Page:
According to the Office of National Drug Control Policy, prescription drug abuse has reached epidemic proportions in the United States. The majority of people who partake in prescription drug abuse do so because they believe that these medications are safer than illegal drugs like methamphetamine, cocaine because they are prescribed by a doctor. However, any time prescribed medications are used by an individual for whom they are not prescribed, and any time they are used in a manner for which they were not intended to be used, it is called prescription drug abuse.
Opiates, sedatives, and stimulants are among the most commonly abused legal drugs. They are so often abused because they make people feel good. Most people who abuse this type of drug don’t get them on the street, they get them from someone they know. People often share or sell drugs they no longer need or use. Although this practice often seems okay because prescription drugs are legal, using drugs that were not prescribed for you can lead to serious complications or addiction.
The U.S. government reports that the abuse of prescribed medications is an epidemic. But what does that mean? According to the National Institute on Drug Abuse (NIDA), significantly more than two million people in the United States use prescribed medications non-medically. To put that into an even more staggering perspective, more than 6,500 individuals try prescription medications in a non-medical manner for the first time every day. Most people who engage in this type of drug abuse are teenagers, making this epidemic a significant problem for the nation’s young people.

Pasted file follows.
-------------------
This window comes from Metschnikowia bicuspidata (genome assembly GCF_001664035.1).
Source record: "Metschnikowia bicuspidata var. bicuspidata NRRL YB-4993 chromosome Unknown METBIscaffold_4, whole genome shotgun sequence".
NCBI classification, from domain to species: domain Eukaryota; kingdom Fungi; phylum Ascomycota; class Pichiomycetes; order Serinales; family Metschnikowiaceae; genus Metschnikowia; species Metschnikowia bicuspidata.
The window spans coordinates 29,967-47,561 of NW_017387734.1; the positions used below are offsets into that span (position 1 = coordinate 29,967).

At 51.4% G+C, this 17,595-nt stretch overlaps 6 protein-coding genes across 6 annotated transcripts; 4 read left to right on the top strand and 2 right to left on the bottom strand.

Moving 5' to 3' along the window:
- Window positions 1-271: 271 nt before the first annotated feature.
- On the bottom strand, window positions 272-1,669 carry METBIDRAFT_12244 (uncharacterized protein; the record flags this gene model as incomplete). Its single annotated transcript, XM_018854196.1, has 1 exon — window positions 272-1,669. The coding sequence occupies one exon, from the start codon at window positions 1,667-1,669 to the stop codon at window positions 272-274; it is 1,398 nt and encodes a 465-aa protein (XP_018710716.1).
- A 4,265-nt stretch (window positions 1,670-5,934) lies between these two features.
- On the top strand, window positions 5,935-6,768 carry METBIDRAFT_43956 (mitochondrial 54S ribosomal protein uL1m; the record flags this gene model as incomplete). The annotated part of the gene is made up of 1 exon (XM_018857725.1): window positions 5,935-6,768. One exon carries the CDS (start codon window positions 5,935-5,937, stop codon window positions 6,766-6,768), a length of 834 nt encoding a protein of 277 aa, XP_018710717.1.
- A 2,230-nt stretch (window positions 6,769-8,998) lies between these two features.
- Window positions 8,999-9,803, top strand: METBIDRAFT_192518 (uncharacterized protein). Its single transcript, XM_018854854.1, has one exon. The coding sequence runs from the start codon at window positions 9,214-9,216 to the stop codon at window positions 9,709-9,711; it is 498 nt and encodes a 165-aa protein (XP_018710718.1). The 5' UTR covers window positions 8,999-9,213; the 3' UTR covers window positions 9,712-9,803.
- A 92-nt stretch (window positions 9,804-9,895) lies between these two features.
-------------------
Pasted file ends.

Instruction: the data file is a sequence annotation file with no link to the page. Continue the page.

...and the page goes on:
Many people have heard that any drug abuse may lead to a serious addiction. In fact, this problem is even more common than many people know. There is a distinct link between the misuse of prescribed medications and heroin use. The reason for this is economic.
Someone feeding a prescription drug habit needs to spend as much as $60.00 a day to get high. Yet enough heroin needed to produce the same high costs only about $10.00 a day. It is cheaper to use heroin than prescription medications to get high. The problem escalates even more when the user needs an even better high; he or she may go from snorting heroin to shooting up within weeks. Many individuals who are addicted to heroin started off getting high by using prescribed drugs they got from friends or family members.
While the government implements prevention strategies like education, monitoring, proper medication disposal, and enforcement, drug treatment programs have been working toward creating customized treatment programs for individuals suffering from this type of drug abuse. Such programs begin with detoxification, then use therapy and behavioral interventions to help the individual stay off drugs.
Although some programs use either a behavioral approach to treating drugs or a pharmacological approach, research has shown that a combination of treatments most often produces the best results. Medications may help combat the effects of the drugs and relieve cravings and withdrawal symptoms, and behavioral interventions help individuals understand why they became addicted, what situations put them at risk for using again, and how to avoid high-risk situations. Treatment is ongoing for most people, since drug addictions are a lifelong problem. Many programs may also encourage the user to include his or her family and/or friends in recovery as well.
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